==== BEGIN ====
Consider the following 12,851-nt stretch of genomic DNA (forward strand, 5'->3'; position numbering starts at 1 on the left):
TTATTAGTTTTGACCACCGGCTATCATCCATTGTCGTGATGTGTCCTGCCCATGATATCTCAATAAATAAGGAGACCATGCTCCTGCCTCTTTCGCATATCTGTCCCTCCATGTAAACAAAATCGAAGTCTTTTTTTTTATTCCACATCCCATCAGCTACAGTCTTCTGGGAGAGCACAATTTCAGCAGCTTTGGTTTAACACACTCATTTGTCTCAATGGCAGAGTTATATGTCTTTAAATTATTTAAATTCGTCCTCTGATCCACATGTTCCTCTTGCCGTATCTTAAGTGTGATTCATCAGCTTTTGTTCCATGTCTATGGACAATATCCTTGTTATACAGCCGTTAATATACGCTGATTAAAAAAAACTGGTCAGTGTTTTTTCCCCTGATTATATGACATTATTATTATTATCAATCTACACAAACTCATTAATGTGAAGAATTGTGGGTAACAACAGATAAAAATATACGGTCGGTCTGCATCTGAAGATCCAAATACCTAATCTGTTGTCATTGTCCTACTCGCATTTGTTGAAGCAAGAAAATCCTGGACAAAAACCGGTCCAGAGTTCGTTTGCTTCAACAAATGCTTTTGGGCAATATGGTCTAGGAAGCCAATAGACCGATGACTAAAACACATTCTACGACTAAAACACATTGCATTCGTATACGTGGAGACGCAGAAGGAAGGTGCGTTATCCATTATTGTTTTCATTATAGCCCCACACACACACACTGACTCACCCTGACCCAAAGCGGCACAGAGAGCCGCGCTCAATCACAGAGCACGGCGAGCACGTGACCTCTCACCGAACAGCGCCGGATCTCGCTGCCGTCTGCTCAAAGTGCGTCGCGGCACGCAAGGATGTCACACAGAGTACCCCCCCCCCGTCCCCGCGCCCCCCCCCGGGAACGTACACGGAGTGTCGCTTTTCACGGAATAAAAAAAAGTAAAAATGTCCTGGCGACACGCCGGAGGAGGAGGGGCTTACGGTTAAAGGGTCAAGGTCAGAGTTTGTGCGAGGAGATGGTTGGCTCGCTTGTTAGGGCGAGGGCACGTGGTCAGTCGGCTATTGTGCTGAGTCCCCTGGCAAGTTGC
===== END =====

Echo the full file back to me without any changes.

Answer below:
Consider the following 12,851-nt stretch of genomic DNA (forward strand, 5'->3'; position numbering starts at 1 on the left):
TTATTAGTTTTGACCACCGGCTATCATCCATTGTCGTGATGTGTCCTGCCCATGATATCTCAATAAATAAGGAGACCATGCTCCTGCCTCTTTCGCATATCTGTCCCTCCATGTAAACAAAATCGAAGTCTTTTTTTTTATTCCACATCCCATCAGCTACAGTCTTCTGGGAGAGCACAATTTCAGCAGCTTTGGTTTAACACACTCATTTGTCTCAATGGCAGAGTTATATGTCTTTAAATTATTTAAATTCGTCCTCTGATCCACATGTTCCTCTTGCCGTATCTTAAGTGTGATTCATCAGCTTTTGTTCCATGTCTATGGACAATATCCTTGTTATACAGCCGTTAATATACGCTGATTAAAAAAAACTGGTCAGTGTTTTTTCCCCTGATTATATGACATTATTATTATTATCAATCTACACAAACTCATTAATGTGAAGAATTGTGGGTAACAACAGATAAAAATATACGGTCGGTCTGCATCTGAAGATCCAAATACCTAATCTGTTGTCATTGTCCTACTCGCATTTGTTGAAGCAAGAAAATCCTGGACAAAAACCGGTCCAGAGTTCGTTTGCTTCAACAAATGCTTTTGGGCAATATGGTCTAGGAAGCCAATAGACCGATGACTAAAACACATTCTACGACTAAAACACATTGCATTCGTATACGTGGAGACGCAGAAGGAAGGTGCGTTATCCATTATTGTTTTCATTATAGCCCCACACACACACACTGACTCACCCTGACCCAAAGCGGCACAGAGAGCCGCGCTCAATCACAGAGCACGGCGAGCACGTGACCTCTCACCGAACAGCGCCGGATCTCGCTGCCGTCTGCTCAAAGTGCGTCGCGGCACGCAAGGATGTCACACAGAGTACCCCCCCCCCGTCCCCGCGCCCCCCCCCGGGAACGTACACGGAGTGTCGCTTTTCACGGAATAAAAAAAAGTAAAAATGTCCTGGCGACACGCCGGAGGAGGAGGGGCTTACGGTTAAAGGGTCAAGGTCAGAGTTTGTGCGAGGAGATGGTTGGCTCGCTTGTTAGGGCGAGGGCACGTGGTCAGTCGGCTATTGTGCTGAGTCCCCTGGCAAGTTGC